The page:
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ESC, Gel nails

Gel manicures are a beauty blessing, if we do say so ourselves.

We're no strangers to the long-lasting, iron-clad polish that sticks around longer than the regular stuff. But, however well-versed we may be in gel nails, DIY removal techniques (i.e. peeling them off ourselves) have unsurprisingly left our digits battered and brittle.

Celebs like Shay Mitchell and Ashley Tisdale always seem to have their nails perfectly polished, but for those of us that need to take polish changes (specifically the gel kind) into our own hands, we polled the experts at Enamel Diction for the right way to do it at home.

Whatever You Do, Don't Peel: "The biggest and worst mistake is peeling and scraping gel off incorrectly—this can be extremely harmful," said the pros at Enamel Diction. Think of it like this: the cells of your nails are like the tiles on a roof. If you start aggressively pulling the polish off, you are not only removing the gel, but also the top layers of these delicate cells, elaborated the pros.

Timing Is Everything: As a rule of thumb, you can get two gel manicures back-to-back, but should intersperse that with a regular mani on the third week, going back to gel on the fourth. Know that when it comes to removing your gel mani, it should be done at the 14-day mark because "the longer you wear a soak-off gel, the harder the product becomes to remove," advised Enamel Diction.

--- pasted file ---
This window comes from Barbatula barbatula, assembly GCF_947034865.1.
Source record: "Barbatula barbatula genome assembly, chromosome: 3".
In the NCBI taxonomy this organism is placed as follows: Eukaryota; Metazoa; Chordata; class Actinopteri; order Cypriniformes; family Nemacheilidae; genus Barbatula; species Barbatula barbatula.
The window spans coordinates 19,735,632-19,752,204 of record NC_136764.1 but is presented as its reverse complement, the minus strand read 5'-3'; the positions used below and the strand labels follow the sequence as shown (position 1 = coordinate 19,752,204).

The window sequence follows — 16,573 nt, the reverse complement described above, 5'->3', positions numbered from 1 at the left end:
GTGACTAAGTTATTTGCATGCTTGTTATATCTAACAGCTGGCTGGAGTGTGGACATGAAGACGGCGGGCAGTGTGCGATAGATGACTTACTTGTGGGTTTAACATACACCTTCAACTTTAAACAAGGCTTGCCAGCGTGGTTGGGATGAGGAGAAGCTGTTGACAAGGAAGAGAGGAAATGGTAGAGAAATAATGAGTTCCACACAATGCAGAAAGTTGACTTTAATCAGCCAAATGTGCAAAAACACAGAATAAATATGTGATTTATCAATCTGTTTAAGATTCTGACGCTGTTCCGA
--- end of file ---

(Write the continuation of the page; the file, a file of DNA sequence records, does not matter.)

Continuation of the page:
Make Sure You Have the Right Tools: While having your gel manicure professionally removed is optimal, with a little patience you can achieve the same, non-damaging results at home. To make it happen, you'll need acetone, cotton balls, foil and a wood nail stick.

ESC, Gel Shay

Maximum Strength Acetone Is a Must: As for the acetone, "no need to spend double the amount on a brand name that states it's specifically for gel removal," said the pros. Just make sure that it's labeled as maximum strength and that it doesn't say non-acetone.

Protect Your Cuticles: Creating a barrier between your cuticles and the acetone is key. For the job, Enamel Diction recommended using Vaseline or Aquaphor. Since you must cover your entire nail bed with acetone-soaked cotton to ensure that the gel is removed properly, that barrier layer will help from ravaging and drying out delicate cuticles during the process, they explained.

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Let It Soak: To soak the nail, assign one cotton ball per nail, completely dosing it in acetone. Once wet, grab pieces of foil and tightly wrap around nail bed, with the cotton ball situated directly on top of the nail. How long you let it sit will depend. "It might take 20, 30 or even 40 minutes to dissolve the gel properly," said the Enamel Diction manicurists. If the nail has soaked properly for a good amount of time, you should easily be able to wipe off the gel with firm finger-pressure only. If the gel is still being stubborn after this time, grab your wood tool and scrape the spot very gently.

Moisturize Nails: Once all of the gel has been removed, "the nail beds will look dry and brittle at first so make sure to properly moisturize with a nail oil," recommended the experts. Another way to revive nails post-gel is to take a timeout for an overnight, hydration treatment. "Apply a healthy amount of Vaseline or Aquaphor to your cuticles and gently rub it into your nail beds right before you go to bed," shared the pros.